TMERC
TRENT MATH EDUCATION
RESEARCH COLLABORATIVE

Fractions Learning Pathways

fractionslearningpathways.ca

Please Note: The purpose of this interactive planning tool for teaching fractions is to provide educators with a research informed framework. It includes a range of field-tested tasks (grades 3-10) that have proven to be effective in Ontario schools.

Created by Dr. Cathy Bruce, Tara Flynn and Shelley Yearley.
Fractions Learning Pathways are inspired by Dr. Jere Confrey’s work, based on international and Ontario classroom research, and informed by feedback from classroom teachers and student thinking.

– Mixed, improper and proper fractions should be interspersed throughout fractions teaching and learning so that the
students build flexibility with these early.
– “Models” include linear, area, volume, and set representations.


Yearley, S. & Bruce, C. (2014). A Canadian Effort to Address Fractions Teaching and Learning Challenges. Australian Primary Mathematics Classroom Journal, 19(4).

Bruce, C., Flynn, T. & Bennett, S. (2014). Fractions Report for 2013-2014. Submitted to the Ontario Ministry of Education, Toronto, Ontario.

Bruce, C., Flynn, T. & Bennett, S. (2014). Fractions Operations Literature Review. Submitted to the Ontario Ministry of Education, Toronto, Ontario.

Bruce, C., Chang, D, Flynn, T & Yearley, S. (2013). Foundations to Learning and Teaching Addition and Subtraction of Fractions. Comprehensive literature review submitted to the Ontario Ministry of Education. Toronto, Ontario Canada. Posted at www.tmerc.ca and www.edugains.ca

Bruce, C. & Flynn, T. (2011). Which is greater: One half or two fourths? An examination of how two Grade 1 students negotiate meaning. Canadian Journal for Studies in Science, Mathematics and Technology Education, 11(4), 309–327
>View Journal

Bruce, C. & Ross, J.A. (2009). Conditions for Effective Use of Interactive On-line Learning Objects: The case of a fractions computer-based learning sequence. Journal of Education.
>View Journal /Show Abstract

Conditions for Effective Use of Interactive On-line Learning Objects: The case of a fractions computer-based learning sequence Students are challenged when learning fractions and problems often persist into adulthood. Teachers may find it difficult to remediate student misconceptions in the busy classroom, particularly when the concept is as challenging as fractions has proven to be. We theorized that a technology-based learning resource could provide the sequencing and scaffolding teachers might have difficulty providing. A development team of teachers, researchers and educational software programmers designed five sets of fractions activities in the form of learning objects, called CLIPS. As part of a larger mixed-methods study, 36 observations as well as interviews were conducted in four classrooms, grades 7-10. Four students were selected by their teachers for CLIPS use from each of these four classrooms because the students were experiencing difficulty with fractions concepts. CLIPS use contributed to student achievement, provided the conditions enabled an effective learning environment and students experienced the full sequence of tasks in the CLIPS. In this article we describe the conditions that enabled student success. Three interacting contexts affected successful use of CLIPS: technological contexts (such as access to computers with audio), teaching contexts (such as introductory activities that prepared students for the CLIPS activities) and student contexts (such as the level of student confidence and opportunities to communicate to a peer). The study illustrates how a research-based set of learning objects can be effective and provides guidelines to consider when using learning objects to enhance mathematics programs.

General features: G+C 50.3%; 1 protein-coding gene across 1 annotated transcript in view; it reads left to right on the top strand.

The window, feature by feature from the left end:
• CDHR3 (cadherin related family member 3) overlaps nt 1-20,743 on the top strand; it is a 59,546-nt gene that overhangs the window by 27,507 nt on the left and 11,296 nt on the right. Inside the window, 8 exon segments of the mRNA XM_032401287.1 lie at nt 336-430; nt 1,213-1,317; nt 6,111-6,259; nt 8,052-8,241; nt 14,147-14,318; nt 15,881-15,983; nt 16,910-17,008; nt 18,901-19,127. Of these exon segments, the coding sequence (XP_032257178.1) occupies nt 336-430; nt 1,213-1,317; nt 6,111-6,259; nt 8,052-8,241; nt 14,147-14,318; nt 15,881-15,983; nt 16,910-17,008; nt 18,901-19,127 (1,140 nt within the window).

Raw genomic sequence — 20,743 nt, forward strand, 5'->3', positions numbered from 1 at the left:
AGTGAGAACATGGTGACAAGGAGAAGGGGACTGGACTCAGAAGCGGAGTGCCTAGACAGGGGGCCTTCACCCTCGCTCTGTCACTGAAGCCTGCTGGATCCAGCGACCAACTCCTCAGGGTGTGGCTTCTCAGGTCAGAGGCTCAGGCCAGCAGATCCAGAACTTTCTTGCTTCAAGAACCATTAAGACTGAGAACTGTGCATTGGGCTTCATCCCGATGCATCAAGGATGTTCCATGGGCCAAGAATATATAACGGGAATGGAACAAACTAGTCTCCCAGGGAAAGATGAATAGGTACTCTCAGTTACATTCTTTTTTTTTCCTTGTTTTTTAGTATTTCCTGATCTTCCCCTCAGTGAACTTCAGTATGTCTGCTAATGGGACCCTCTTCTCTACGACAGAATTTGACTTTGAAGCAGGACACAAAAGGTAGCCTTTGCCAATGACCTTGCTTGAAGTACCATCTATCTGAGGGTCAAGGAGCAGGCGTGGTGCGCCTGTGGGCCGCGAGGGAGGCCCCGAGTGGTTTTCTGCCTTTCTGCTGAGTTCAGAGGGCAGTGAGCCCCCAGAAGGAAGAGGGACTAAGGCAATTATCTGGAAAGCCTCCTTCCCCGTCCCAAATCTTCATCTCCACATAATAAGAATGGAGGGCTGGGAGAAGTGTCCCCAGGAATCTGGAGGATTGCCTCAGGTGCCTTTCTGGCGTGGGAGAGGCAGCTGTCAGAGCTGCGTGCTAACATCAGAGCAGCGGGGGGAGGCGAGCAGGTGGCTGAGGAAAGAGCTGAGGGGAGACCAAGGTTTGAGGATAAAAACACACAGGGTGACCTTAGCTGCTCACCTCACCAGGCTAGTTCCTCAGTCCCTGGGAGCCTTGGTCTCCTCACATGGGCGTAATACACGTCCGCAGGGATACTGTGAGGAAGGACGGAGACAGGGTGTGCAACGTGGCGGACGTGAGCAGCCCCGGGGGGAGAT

Ross, J.A., Ford, J., Bruce, C. (2009). Student Achievement Effects of Technology-Supported Remediation of Understanding of Fractions.
>Download Article

Bruce, C. Ross, J.A. & Scoffin, S. (2007). Tools to support low achievers: A mixed methods study of students learning fractions. Interim Report of Ontario Ministry of Education & Training Research Grant, Peterborough, ON: Trent U/OISE of UT

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